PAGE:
The average size of the faces on these photos, however, is not very large (about 150x150), and instead of resizing all the pictures to 256x256 we brought them to 128x128. Also, to preserve the aspect ratio, the pictures were not stretched, but fit into a black box 128x128. A typical generator input might look like this:

##### Perceptual Loss
Intuition and experience prompted us to consider the identity loss not in pixel space, but in the space of features of the pre-loaded VGG-16 network. This trick was first introduced in the article Perceptual Losses for Real-Time Style Transfer and Super-Resolution and is widely used in Style Transfer tasks. The logic here is simple: if we want to make generators invariant to the style of images from the target domain, then why count the error on pixels if there are features that contain information about the style. To what effect this led, you will learn a little later.
##### The training procedure
In general, the model turned out to be rather cumbersome, learning 4 networks at once. Images on them should be sent several times back and forth to count all the loesses, and then back and distribute all the gradients. One era of learning on CelebA (200k 128x128 images) on the GForce 1080 takes about 5 hours. So you do not experiment much. I will only say that our configuration differed from the author's only by replacing Identity Loss with Perceptual. PatchGAN'y with more or less layers did not go, left 3-layer. The optimizer for all networks is Adam with parameters betas = (0.5, 0.999). Learning rate by default is 0.0002 and decreased every era. BatchSize was equal to 1, and in all grids BatchNorm was replaced (by the authors) on InstanceNorm. An interesting point is that at the entrance the discriminator was not fed the last output of the generator, but a random picture from the buffer in 50 images. Thus, the image generated by the previous version of the generator could come to the discriminator. This trick and many others that the authors used are listed in the article by Sumit Chintala (author PyTorch) How to Train a GAN? Tips and tricks to make GANs work . I recommend to print this list and hang it near the workplace. We have not gotten our hands on trying everything that is there, for example LeakyReLU and alternative methods of upsampling for the generator. But they tinkered with a discriminator and a training schedule for a generator / discriminator pair. This really adds stability.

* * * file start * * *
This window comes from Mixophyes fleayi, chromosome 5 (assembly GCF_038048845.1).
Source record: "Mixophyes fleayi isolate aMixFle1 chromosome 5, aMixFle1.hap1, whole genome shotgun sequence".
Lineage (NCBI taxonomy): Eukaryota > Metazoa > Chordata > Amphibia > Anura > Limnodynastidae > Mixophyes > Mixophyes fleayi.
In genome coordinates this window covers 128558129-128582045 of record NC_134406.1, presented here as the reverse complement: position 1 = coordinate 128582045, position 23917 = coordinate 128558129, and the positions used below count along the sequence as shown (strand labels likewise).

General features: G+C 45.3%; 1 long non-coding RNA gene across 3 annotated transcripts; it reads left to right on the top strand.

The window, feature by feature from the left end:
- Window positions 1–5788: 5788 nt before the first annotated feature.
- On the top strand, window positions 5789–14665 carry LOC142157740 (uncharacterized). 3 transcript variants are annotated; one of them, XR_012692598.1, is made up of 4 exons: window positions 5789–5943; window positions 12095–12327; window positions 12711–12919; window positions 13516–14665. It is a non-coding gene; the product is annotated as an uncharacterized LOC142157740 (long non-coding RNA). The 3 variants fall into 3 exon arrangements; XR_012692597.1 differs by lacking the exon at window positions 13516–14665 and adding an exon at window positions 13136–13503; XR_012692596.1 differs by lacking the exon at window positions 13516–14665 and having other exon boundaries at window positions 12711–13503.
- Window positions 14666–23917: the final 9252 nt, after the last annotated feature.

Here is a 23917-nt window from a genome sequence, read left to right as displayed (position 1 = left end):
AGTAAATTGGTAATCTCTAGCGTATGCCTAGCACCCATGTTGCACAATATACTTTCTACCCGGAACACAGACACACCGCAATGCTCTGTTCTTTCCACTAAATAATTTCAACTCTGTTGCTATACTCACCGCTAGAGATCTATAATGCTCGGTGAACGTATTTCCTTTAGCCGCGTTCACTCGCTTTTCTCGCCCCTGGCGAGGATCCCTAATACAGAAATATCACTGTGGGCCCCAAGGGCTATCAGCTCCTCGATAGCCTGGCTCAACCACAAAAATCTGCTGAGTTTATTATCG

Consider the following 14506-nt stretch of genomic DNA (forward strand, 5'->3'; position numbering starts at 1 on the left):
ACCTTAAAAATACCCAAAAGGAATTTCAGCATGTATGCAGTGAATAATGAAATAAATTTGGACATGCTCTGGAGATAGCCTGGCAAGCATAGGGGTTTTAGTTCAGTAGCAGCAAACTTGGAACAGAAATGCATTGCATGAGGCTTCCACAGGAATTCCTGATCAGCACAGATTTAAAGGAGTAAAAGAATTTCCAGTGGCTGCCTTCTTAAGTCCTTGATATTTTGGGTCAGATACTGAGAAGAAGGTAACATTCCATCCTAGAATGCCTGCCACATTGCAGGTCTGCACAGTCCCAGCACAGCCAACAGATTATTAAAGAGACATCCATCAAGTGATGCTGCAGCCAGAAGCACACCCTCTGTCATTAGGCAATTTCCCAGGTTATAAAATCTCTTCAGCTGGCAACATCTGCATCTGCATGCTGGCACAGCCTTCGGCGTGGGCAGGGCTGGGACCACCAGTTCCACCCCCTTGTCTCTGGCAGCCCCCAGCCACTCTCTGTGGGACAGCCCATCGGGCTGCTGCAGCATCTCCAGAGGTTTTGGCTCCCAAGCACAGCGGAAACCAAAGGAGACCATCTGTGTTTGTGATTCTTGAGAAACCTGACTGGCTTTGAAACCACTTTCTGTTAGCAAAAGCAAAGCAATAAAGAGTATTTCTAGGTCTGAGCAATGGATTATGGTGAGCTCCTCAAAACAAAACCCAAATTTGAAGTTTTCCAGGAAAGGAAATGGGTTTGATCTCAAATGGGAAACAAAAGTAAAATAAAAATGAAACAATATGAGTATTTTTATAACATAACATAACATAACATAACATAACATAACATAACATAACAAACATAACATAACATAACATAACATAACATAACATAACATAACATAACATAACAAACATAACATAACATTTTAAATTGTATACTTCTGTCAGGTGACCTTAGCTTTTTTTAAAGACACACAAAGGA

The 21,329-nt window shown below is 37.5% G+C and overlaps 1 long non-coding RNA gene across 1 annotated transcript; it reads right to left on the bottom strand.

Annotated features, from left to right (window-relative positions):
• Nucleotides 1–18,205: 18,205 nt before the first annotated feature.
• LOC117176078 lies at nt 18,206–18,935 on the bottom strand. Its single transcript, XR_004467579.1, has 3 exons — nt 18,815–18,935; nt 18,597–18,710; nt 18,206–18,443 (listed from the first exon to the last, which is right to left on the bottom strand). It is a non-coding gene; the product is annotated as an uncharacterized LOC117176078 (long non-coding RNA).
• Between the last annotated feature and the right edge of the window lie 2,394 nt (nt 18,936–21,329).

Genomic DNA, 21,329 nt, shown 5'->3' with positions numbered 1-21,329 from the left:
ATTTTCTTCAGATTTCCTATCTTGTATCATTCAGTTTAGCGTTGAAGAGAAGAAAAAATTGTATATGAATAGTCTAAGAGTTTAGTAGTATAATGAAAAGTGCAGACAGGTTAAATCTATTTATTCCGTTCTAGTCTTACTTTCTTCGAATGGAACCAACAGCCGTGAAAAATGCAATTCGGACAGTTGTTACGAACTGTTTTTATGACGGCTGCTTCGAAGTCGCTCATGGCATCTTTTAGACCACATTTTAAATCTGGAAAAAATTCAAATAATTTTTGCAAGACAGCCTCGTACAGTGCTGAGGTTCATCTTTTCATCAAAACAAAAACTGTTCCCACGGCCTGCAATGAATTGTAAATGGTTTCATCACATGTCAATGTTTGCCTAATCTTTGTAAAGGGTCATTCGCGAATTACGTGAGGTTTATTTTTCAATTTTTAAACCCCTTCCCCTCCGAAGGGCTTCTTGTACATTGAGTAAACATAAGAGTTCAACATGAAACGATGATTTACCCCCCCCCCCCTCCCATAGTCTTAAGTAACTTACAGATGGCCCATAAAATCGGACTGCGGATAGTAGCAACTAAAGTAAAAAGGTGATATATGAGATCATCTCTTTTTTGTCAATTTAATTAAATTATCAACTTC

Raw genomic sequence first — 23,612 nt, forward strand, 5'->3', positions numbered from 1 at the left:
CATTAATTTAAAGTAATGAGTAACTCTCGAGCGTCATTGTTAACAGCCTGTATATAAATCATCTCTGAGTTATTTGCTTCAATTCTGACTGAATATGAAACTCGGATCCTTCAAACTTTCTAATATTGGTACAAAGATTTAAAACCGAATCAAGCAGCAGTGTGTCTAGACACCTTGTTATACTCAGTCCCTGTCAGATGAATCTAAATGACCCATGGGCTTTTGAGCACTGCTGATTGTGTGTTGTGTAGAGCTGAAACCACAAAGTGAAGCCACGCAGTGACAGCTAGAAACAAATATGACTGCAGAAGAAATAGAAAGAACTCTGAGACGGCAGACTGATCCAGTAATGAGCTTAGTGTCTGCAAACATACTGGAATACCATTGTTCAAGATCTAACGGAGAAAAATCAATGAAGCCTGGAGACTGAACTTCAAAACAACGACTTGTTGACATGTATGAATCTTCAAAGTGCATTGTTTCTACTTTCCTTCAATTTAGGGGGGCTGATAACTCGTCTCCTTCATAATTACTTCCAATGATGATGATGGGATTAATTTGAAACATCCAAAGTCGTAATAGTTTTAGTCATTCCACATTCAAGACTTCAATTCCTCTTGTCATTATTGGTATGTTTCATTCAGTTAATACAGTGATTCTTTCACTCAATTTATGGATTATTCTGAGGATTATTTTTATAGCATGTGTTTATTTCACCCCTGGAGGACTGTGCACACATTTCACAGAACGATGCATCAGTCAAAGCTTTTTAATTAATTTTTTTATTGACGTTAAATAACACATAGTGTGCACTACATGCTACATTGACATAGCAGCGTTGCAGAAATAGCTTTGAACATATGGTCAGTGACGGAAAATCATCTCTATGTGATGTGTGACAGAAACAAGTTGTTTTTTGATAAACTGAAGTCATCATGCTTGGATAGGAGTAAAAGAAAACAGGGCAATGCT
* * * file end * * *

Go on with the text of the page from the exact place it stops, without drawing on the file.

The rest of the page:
##### Experiments
Now more pictures will go, you probably already were waiting.
In general, learning generative networks is not very different from other tasks of in-depth training. Here, often, you will not see the familiar picture of a downward passing loss and growing quality metric. Evaluate how good your model is by looking at the outputs of the generators. The typical picture that we observed looked something like this:

Generators gradually diverge, the rest of the loesses have slightly decreased, but nevertheless, the network produces decent pictures and has clearly learned something. By the way, to visualize the learning curve of the model, we used visdom , quite simple to configure and convenient tool from Facebook Research. Every few iterations, we looked at the following 8 pictures: